Duroquinone Molecule Nano-Brain
A nano-brain consisting of a hexagonal duroquinone molecule can carry out 16 times more operations than a normal computer transistor. All in a package hundreds of times smaller than the wavelength of visible light. This molecule resembles a hexagonal plate with four cones linked to it, "like a small car," explained researcher Anirban Bandyopadhyay, an artificial intelligence and molecular electronics scientist at the National Institute for Materials Science at Tsukuba in Japan.
(Molecular brains arranged to mimic our nervous sytem)
The duroquinone molecule nano-brain might prove to be the controller for all of the tiny gadget parts that nanotech researchers have created - motors, propellers, switches, elevators, sensors and so on.
Scientists operate the device by tweaking the center duroquinone with electrical pulses from an extremely sharp electrically conductive needle. The molecule and its four cones can shift around in a variety of ways depending on different properties of the pulse — say, the pulse's strength.
Since weak chemical bonds link the center duroquinone with the surrounding 16 duroquinones, each of those shifts too. Imagine, for instance, a spider in the middle of a web made of 16 strands. If the spider moves in one direction, each thread linked to it experiences a slightly different tug from all the others.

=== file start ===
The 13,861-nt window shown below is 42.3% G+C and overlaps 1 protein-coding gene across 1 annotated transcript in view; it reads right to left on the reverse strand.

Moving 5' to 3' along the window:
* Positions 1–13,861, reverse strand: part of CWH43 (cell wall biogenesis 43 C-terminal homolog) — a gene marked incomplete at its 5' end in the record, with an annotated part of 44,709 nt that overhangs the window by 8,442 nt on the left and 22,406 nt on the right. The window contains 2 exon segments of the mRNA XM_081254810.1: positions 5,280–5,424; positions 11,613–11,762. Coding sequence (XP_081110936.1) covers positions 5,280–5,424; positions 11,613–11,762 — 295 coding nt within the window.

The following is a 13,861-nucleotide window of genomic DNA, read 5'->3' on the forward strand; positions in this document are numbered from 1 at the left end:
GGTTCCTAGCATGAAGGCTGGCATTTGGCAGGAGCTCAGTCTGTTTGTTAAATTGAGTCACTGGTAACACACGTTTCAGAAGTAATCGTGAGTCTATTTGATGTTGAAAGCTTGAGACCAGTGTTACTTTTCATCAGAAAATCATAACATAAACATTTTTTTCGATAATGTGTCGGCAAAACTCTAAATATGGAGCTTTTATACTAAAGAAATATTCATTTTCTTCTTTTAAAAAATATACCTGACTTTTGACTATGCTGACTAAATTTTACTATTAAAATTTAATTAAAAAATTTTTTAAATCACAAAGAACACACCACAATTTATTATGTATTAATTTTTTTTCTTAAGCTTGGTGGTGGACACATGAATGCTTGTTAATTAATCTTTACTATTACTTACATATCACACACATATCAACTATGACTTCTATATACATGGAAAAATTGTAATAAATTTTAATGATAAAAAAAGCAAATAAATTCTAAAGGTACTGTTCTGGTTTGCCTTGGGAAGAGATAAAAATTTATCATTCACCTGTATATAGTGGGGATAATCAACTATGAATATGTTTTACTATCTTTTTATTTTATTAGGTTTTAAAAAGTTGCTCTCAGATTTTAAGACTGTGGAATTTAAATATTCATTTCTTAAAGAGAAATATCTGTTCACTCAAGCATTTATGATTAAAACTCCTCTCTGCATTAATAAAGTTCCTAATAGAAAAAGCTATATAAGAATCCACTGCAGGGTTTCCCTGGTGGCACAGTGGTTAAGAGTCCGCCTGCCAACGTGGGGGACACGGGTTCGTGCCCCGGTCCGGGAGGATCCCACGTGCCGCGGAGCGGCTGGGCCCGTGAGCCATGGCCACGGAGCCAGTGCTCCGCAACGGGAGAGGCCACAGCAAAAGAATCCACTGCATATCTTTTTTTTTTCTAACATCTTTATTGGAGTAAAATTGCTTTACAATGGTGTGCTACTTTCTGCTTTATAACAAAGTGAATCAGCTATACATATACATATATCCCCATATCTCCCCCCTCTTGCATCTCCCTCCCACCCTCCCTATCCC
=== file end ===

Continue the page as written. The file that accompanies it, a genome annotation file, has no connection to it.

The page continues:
In this way, a pulse to the central duroquinone can simultaneously transmit different instructions to each of the surrounding 16 duroquinones. The researchers say this design was inspired by that of brain cells, which can radiate branches out like a tree, with each branch used to communicate with another brain cell.
Ultimately, the nano-brain idea could be implemented in a three-dimensional sphere of 1,024 duroquinones. This means it could perform 1,024 instructions at once, for 4^1024 different outcomes — a number larger than a 1 with 1,000 zeroes after it.
I think that duroquinone molecule nano-brains would be just the thing we need to make science-fictional inventions like lithocules possible:
...each lithocule knew exactly where it was supposed to go and what it was supposed to do. They were tetrahedral building blocks of calcium and carbon, the size of poppyseeds, each equipped with a power source, a brain and a navigational system.
(Read more about lithocules from Neal Stephenson's The Diamond Age)
You might also be able to get your Philip K. Dick's autofac up and running, as suggested today by the excellent Frolix_8.
Via LiveScience; thanks to Misja van Laatum for the tip on this story.
Scroll down for more stories in the same category. (Story submitted 3/12/2008)
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